“The rise in asthma… over the past 30 years may have been driven by an increase in caesarean births”, reports The Independent today.
The story is based on Dutch research following almost 3000 children from birth to the age of eight, which looked at methods of birth and the risk of having asthma. It explored a theory that during a caesarean babies are not exposed to bacteria that would normally kick-start their immune system, and that this can lead to allergic conditions such as asthma.
The study has some limitations, including the broad method it used to diagnose asthma which may not be accurate. In addition, the researchers did not consider several factors known to raise the risk of asthma such as smoking in pregnancy. Further research is needed.
Asthma has a range of potential risk factors, both genetic and environmental, but it is unlikely that its sole ‘cause’ is mothers having a caesarean section.
This research was carried out by C Roduit from the National Institute for Risk Assessment Sciences, and colleagues from other institutions in the Netherlands.
The study was funded by the Netherlands Organisation for Health Research and Development, the Netherlands Asthma Foundation and the Netherlands Ministry of Health, Welfare and Support. It was published in the peer-reviewed medical journal, Thorax .
This was a cohort study investigating whether children delivered by caesarean section were more at risk of developing childhood asthma. Over the past decade, the incidence of both asthma and caesarean deliveries has risen in the Netherlands, where the study was conducted.
There is a theory that babies born by caesarean may have delayed exposure to microbes compared to those born vaginally, affecting their immune system and, in turn, leading to allergic responses such as asthma.
In the Prevention and Incidence of Asthma and Mite Allergy (PIAMA) study, 4146 pregnant women had their children followed up to the age of eight years. Thirty-two percent of these women were categorised as being allergic and the rest were non-allergic based on their responses to common allergens.
From all the children in the study, 1327 with an allergic mother and 663 with a non-allergic mother were selected for closer follow-up. This included blood tests measuring their allergic response to certain common allergens. Questionnaires were given to the mothers prior to delivery, three months following delivery and then annually from one year of age.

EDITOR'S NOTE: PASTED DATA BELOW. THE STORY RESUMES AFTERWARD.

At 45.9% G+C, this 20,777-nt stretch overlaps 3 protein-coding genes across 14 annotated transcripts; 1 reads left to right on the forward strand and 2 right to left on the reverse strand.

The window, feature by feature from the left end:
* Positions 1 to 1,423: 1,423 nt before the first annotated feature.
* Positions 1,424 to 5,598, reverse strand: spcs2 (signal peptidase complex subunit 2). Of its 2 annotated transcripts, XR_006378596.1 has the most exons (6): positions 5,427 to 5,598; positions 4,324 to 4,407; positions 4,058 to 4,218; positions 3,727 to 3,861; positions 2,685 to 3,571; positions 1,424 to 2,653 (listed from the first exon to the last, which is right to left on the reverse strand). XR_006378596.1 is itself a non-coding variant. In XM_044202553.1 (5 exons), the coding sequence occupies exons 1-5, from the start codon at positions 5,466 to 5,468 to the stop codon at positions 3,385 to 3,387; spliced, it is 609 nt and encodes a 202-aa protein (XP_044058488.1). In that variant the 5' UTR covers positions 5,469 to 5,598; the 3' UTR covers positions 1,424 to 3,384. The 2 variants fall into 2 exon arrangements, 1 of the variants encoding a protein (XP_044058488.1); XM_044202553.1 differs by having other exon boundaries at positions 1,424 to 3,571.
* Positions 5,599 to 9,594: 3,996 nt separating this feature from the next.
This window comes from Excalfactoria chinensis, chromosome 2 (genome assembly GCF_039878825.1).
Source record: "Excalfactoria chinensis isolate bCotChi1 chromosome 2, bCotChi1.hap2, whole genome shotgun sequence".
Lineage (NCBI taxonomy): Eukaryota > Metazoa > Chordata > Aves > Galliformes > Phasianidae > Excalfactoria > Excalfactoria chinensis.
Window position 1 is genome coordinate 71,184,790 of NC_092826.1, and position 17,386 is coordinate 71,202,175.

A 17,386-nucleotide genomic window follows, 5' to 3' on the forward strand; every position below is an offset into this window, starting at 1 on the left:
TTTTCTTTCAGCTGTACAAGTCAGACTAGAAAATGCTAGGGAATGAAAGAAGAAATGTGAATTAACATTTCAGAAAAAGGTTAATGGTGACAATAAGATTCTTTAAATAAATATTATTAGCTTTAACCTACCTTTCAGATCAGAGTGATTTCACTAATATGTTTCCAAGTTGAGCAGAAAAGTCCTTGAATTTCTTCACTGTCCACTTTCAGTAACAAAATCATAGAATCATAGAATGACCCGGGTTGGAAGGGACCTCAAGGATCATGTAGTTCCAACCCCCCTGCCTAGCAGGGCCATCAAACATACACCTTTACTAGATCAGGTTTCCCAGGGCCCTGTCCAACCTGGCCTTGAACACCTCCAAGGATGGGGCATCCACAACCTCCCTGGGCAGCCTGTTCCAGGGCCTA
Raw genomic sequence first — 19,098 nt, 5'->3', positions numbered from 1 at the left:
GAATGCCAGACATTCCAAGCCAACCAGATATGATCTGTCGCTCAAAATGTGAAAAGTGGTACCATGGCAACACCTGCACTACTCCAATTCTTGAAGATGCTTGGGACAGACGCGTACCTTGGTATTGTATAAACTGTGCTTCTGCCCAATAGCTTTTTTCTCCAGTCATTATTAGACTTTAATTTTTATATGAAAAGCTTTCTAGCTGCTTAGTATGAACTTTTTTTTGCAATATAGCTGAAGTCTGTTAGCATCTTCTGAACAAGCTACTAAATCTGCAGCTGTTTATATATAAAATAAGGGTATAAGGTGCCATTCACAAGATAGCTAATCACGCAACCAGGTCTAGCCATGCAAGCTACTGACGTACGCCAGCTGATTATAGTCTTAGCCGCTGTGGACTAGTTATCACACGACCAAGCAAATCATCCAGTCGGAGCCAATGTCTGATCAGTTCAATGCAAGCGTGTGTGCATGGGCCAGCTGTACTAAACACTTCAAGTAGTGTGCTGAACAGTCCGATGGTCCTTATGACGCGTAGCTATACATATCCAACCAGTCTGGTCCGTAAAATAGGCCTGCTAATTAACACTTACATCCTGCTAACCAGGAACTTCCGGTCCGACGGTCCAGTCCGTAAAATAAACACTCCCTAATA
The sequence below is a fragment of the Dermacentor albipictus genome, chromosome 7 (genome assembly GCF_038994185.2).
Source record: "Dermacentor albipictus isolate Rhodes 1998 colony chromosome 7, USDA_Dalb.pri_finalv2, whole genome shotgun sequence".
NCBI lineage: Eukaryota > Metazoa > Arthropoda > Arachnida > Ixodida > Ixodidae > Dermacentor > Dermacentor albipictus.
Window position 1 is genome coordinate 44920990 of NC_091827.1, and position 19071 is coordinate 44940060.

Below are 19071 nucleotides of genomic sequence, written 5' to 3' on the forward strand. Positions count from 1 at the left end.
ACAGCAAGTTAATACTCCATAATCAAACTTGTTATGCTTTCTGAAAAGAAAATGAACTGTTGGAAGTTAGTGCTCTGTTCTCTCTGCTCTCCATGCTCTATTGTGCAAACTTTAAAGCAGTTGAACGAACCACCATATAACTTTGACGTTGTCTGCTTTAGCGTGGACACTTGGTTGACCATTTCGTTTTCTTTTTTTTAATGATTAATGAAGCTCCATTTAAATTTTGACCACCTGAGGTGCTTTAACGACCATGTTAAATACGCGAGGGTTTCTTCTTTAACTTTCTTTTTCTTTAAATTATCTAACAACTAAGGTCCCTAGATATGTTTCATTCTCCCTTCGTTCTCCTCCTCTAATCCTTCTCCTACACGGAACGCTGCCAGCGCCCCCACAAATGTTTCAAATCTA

At the age of eight years, full data was available on 2917 of the total 4146 children in the study. Of the children selected for close follow-up, 1703 had full blood test data.
Asthma was diagnosed if in any of the annual questionnaires, parents reported one or more attacks of wheeze, shortness of breath or prescription of inhaled steroids in the past 12 months. Chronic asthma was defined if there was ‘asthma’ at any time between three and seven years and also at eight years.
Information was also obtained on other potential risk factors for asthma, including birth details and whether the child was breastfed, number of siblings in the family, smoking during pregnancy, maternal education, maternal age and maternal height and weight.
The researchers assessed the association between asthma at age eight and method of delivery while adjusting for the most relevant of the other risk factors.
Of the total children followed-up, 51% had non-allergic parents, 40% had one allergic parent and 9% had two allergic parents. Of the total 2917 children with full data, 8.5% were born by caesarean section. Among children born by caesarean section, low birth weight, growth restriction and prematurity were more common than in those born vaginally.
Of the total children in the study, 12.4% (362 children) had asthma at eight years old. Asthma was higher among children with one or more allergic parents than with two non-allergic parents. Most children with an asthma diagnosis aged eight, also had a diagnosis between three and seven years. Caesarean section increased the risk of asthma (odds ratio 1.79, 95% confidence interval 1.27 to 2.51).
In sub-group analysis, this association was even stronger in those children with one allergic parent (OR 1.86) or two allergic parents (OR 2.91) and was actually not statistically significant in children with non-allergic parents (OR 1.36). Blood tests at age eight found there was only a significant association between caesarean section and allergic sensitisation in children with non-allergic parents (OR 2.14).
The researchers made the conclusion that children born by caesarean section have a higher risk of developing asthma, particularly if they have allergic parents.
This study has suggested a possible link between childhood asthma and caesarean section. Although the prospective study design does add strength to findings on the subject, there are several important limitations to consider:
Possible reasons for any association between childhood asthma and caesarean section have not been clarified by this study and still require further research.
More research is needed.